His ham-fisted clambering around the post following Beattie’s goal was something out of Charlie Chaplin. The post seemed to look down at him in contempt. Fuelled by this his ‘take me out of here’ position and body language were just too supine for such a match. The hairstyle didn’t help either as it really should not have moved out of Glasgow. It was of such a style that it probably wouldn’t have moved in a hurricane. Yet, it probably covered more ground than its owner that day. An excitable David Coleman commentary coupled with a clearly sadistic Anglo-Saxon cameraman put the tin hat on Kennedy’s hair and fate.
In a way, Kennedy gave much more light and oxygen to the belief that Scottish goalkeepers were dodgy. At the time BBC and ITV had their Saturday lunchtime programmes similar to Football Focus today. Usually, in the last five minutes, they would show a few snippets of the Scottish league. It was here that you would tend to see some dubious defence of the net from the custodian in question. The key thing here is that it was concentrated in that five-minute space rather than diluted over the previous hour as enjoyed by the English coverage.
That match set fire to the Scottish goalkeeping heather which would take quite a few years before it was dampened down to a manageable scale. Alan Rough was to be the national goalkeeper for the next ten years after Kennedy. He managed over fifty appearances for Scotland but was tarred with the same calamitous brush, more it should be said from some club performances than international. But those rough club performances always tended to get shown just before your midday meal and the myth started to become fact for many.
Argentina 1978 clearly didn’t help image-wise especially after that opening Peru game. Teofilo Cubillas is about as welcome a name in Caledonia as Edward Longshanks, but the latter certainly is not recorded as having a hammer right foot shot. Rough, in the pictures after both of Cubillas’ goals looked late and ‘bate’ if we lapse into the vernacular.
But most of the goalkeeping damage still came through every Saturday and at various points, it started to become a comedy item, especially with the ‘Saint and Greavsie’ show taking over from On the Ball on ITV. Their show was as much about knockabout comedy anyway as about football. However, you can imagine the mayhem as southern Englishman Jimmy Greaves and put upon Scot Ian St. John administered the last broadcasting rites on various howlers north of the border. It was savage at times and went on for years.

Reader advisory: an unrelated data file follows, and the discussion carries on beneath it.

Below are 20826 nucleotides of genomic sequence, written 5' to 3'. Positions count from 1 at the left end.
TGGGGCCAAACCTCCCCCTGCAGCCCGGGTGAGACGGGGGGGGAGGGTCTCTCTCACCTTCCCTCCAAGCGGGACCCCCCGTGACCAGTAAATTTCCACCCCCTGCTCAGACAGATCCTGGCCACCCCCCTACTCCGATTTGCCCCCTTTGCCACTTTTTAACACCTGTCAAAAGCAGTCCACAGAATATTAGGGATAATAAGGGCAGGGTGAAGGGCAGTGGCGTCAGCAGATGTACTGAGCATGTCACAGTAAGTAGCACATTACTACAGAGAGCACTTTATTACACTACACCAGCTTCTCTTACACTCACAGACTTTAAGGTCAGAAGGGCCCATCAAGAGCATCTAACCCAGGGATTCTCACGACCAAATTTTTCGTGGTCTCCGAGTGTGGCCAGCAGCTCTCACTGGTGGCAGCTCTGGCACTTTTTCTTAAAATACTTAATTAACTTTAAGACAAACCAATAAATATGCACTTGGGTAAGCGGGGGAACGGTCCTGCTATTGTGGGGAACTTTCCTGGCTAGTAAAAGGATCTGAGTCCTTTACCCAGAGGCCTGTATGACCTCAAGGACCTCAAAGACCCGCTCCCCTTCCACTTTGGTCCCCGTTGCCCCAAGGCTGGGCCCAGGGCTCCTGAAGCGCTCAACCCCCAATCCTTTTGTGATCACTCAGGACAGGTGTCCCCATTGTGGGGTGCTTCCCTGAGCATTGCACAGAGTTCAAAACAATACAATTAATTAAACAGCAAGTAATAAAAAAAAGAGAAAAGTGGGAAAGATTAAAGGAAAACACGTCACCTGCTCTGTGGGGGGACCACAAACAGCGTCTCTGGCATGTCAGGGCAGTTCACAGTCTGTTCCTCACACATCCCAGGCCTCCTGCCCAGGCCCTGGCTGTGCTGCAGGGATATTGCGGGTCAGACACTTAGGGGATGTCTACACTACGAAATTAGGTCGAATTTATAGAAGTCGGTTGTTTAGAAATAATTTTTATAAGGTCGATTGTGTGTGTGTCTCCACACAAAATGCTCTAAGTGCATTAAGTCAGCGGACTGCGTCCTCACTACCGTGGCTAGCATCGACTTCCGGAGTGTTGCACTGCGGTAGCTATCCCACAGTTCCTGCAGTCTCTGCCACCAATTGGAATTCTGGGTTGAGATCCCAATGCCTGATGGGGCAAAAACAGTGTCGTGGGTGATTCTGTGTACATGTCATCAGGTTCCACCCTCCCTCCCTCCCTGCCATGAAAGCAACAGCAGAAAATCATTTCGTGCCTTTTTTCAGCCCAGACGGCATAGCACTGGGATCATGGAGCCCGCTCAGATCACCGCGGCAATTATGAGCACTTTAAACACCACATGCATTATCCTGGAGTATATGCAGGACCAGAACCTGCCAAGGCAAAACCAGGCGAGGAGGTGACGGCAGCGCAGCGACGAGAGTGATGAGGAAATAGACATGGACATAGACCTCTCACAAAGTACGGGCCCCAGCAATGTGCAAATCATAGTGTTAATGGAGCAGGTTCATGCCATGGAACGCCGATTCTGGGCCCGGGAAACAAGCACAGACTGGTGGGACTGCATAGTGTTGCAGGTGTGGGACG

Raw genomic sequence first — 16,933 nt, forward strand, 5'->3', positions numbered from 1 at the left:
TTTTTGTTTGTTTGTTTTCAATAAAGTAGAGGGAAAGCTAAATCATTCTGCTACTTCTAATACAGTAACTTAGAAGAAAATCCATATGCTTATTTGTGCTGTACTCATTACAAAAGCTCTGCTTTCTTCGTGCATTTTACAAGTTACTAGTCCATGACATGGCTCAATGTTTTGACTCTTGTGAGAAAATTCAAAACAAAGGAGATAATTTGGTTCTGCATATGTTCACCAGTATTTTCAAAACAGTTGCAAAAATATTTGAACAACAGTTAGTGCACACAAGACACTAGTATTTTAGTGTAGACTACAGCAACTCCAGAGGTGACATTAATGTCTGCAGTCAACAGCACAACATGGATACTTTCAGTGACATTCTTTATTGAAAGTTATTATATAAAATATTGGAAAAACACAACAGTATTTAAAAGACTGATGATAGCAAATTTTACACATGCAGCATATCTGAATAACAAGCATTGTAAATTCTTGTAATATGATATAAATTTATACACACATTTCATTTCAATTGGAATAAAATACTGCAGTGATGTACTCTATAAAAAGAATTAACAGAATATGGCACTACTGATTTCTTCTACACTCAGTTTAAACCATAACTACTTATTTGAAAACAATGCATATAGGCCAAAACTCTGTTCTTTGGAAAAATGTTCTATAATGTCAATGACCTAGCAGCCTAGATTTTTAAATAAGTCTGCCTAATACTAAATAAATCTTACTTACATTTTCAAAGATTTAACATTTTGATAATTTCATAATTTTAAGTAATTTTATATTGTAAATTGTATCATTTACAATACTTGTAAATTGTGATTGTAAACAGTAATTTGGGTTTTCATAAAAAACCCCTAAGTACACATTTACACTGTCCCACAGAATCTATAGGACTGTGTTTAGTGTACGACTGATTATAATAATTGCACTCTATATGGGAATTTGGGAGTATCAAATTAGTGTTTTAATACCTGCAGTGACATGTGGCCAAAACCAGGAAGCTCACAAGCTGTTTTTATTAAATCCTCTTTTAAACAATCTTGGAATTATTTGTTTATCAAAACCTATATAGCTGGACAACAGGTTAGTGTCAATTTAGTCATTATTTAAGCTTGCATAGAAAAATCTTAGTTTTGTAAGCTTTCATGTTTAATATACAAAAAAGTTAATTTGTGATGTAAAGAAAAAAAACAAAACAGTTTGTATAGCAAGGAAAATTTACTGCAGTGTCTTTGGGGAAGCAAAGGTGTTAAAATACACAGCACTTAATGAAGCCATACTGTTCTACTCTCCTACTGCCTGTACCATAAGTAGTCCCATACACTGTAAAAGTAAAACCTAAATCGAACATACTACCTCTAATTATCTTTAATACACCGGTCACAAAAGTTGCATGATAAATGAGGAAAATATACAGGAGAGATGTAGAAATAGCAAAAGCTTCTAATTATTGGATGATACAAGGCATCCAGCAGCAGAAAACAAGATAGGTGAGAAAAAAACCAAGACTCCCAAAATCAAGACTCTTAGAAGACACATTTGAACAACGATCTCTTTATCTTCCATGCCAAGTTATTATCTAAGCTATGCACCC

It seemed to subside towards the end of the eighties though Jim Leighton’s public FA Cup humiliation by fellow Scot Alex Ferguson was like another log on the fire. However, he did become a steady keeper for the rest of the decade in the nineties. It might be fair to say that Craig Gordon did finally dampen out the blaze. The fire hazard if you like though was still Saturday lunchtime football. But as the Premiership sucked all air out of anything else around it, the Scottish goalkeeping war crimes slowly slipped from view and public consciousness. There is probably nothing to stop the thought that they continue along merrily.
In some ways, Kennedy has probably been buried in the rubble. That English win in 1975 was their only one from ’74 -‘77 as indeed Ray Clemence felt the need to respond in kind the next year to let Scotland win 2-1. The following year in 1977 took even more blast damage away as Scottish supporters rotivated and removed most of Wembley after another 2-1 victory. 24th May 1975. Prelude to a myth or the g in genesis of goalkeeping howlers?